A week after actor/director/official Jesus biographer Mel Gibson was sentenced to three years' probation for domestic violence, the Academy Award-winner is facing a new trial in the court of public opinion: The People vs. "The Beaver."
The verdict: Not bad!
Director and co-star Jodie Foster's loony-seeming art film, in which Gibson plays a man whose cure for the blues is the eponymous hand puppet, premiered at SXSW last night to a packed audience. According to Deadline, there was no protest or outrage towards Foster or the disgraced Gibson (who was not in attendance) but rather a show of respect and even applause.
As for the critical reaction, many seem to dam Gibson with faint praise (Get it? Beaver? Dam?), but are less enthusiastic about the film itself and certain tonal issues it has. Here are some select quotes from critics who attended the screening in Austin…
"The troubled actor delivers a performance very few could pull off as a depressed father who begins communicating through a hand puppet, but Foster doesn't know how to manage it or navigate the script's seismic tonal shifts, and ends up producing a film that's deeply strange, yet incapable of leaving an impression. Absent Gibson's presence, the Summit release would be a modest arthouse draw; with it, it's anyone's guess." - Andrew Barker, Variety
"Walter is a successful but chronically depressed and alcohol-abusing man who's watching helplessly as his life unravels around him. It's hard to tell if any of Gibson's performance is informed by his personal life but watching his work in the film, you can't help but wonder if he dug deep into his own psyche to tackle the role." – Mike Sampson, JoBlo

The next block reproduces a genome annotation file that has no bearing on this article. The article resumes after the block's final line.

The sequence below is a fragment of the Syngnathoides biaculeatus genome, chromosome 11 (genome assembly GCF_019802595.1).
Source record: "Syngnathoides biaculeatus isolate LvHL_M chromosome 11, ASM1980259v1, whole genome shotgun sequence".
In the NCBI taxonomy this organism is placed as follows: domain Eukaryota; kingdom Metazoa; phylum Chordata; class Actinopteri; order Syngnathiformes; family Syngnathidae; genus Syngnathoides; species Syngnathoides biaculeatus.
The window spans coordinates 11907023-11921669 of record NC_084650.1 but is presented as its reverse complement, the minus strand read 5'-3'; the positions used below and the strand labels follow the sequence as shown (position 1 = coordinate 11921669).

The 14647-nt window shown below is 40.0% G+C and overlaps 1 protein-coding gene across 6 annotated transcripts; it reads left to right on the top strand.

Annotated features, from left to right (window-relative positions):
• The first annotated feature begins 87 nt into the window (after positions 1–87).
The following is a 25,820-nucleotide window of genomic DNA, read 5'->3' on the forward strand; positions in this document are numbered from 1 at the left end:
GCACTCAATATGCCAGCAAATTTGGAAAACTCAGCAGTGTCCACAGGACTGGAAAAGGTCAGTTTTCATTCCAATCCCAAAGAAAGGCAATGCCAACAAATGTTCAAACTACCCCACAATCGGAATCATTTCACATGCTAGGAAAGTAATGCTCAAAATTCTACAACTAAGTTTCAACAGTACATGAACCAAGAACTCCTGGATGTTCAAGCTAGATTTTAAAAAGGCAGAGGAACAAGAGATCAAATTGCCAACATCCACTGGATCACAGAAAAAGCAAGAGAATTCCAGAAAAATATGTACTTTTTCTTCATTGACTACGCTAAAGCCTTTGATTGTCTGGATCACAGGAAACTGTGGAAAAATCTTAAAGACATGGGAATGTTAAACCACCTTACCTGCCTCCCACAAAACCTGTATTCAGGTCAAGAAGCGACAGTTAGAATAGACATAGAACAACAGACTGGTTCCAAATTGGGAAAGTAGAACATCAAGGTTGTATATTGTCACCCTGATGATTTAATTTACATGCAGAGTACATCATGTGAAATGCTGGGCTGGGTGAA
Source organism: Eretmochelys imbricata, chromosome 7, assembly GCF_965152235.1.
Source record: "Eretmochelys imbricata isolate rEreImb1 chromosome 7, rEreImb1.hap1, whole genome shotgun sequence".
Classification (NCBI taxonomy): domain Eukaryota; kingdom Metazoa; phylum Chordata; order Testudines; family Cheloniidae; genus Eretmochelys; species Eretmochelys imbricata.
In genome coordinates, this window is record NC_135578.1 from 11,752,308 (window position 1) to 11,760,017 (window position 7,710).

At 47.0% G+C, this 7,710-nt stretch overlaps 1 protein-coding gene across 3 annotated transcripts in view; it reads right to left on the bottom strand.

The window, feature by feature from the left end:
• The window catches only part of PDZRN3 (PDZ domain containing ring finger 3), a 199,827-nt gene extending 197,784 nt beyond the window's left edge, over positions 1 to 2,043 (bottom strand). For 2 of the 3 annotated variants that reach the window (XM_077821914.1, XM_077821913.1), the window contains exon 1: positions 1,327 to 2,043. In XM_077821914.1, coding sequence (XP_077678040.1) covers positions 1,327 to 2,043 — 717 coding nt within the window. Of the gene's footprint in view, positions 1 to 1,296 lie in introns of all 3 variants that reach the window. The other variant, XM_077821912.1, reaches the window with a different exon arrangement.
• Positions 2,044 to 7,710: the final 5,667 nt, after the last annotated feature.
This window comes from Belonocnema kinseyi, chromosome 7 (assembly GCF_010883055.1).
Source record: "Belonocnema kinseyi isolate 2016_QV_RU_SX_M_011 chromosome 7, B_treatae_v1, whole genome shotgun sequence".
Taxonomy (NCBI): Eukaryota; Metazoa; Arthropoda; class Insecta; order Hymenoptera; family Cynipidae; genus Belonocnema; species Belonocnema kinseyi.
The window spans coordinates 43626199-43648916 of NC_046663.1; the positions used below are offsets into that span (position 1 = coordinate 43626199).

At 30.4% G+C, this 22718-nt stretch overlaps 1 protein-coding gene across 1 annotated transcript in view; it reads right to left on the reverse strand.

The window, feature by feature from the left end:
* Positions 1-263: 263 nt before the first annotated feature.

"Whether awkwardly failing to hang himself in a bathtub or beating himself up with a guitar, Gibson demonstrates an expansive madness that suggests a much darker, more involving psychological transition. No matter how straight Foster makes the material, 'The Beaver' only succeeds when it veers off the beaten path." - Eric Kohn, Indiewire
"Gibson gives it his best, and delivers a great performance — but it just isn’t enough to get me to care about the character’s well being or even believe the concept as a whole." –Peter Sciretta, /Film
"The audience in Austin responded with benign appreciation throughout, neither protesting nor pitching anything but the gentlest question to the director in the Q&A afterwards. If their reaction is representative, this is unlikely to hail the end of Mel. It may even mark his public rehabilitation." - Catherine Shoard, The Guardian
"It really is a shame that Mel Gibson is being hidden from the press. His performance in The Beaver is a fantastic and introspective." –Eric Vespe, aka Quint, Aint It Cool (via Twitter)
"THE BEAVER is a high-concept Disney dad w/ a suicidal streak. didactic, clumsy, & full of good things that deserve better. LIFE AS A PUPPET." – David Ehrlich, Cinematical (via Twitter)
"Keeping 'The Beaver' powerful and moving despite having a hand puppet was a tough task, and there were moments where Foster slips up, especially towards the end when Walter decides he wants his life back, and the two sides of his personality duke it out. It felt like I had seen it before dozens of times." - Jonathan Sullivan, The Film Stage
"For her third film, the not-very-prolific director chooses an unflinching look at mental illness presented as an it's-not-a-comedy-but-how-can-I-not-laugh genre mash-up. 'The Beaver' may as well have a funny hat montage, but it also has two well-penned monologues that seem dispatched from the very edge of suicidal abyss. It is an overreaching film, but there are enough good moments to keep audiences engaged beyond just wanting to see Mel Gibson act like a maniac." –Jordan Hoffman, UGO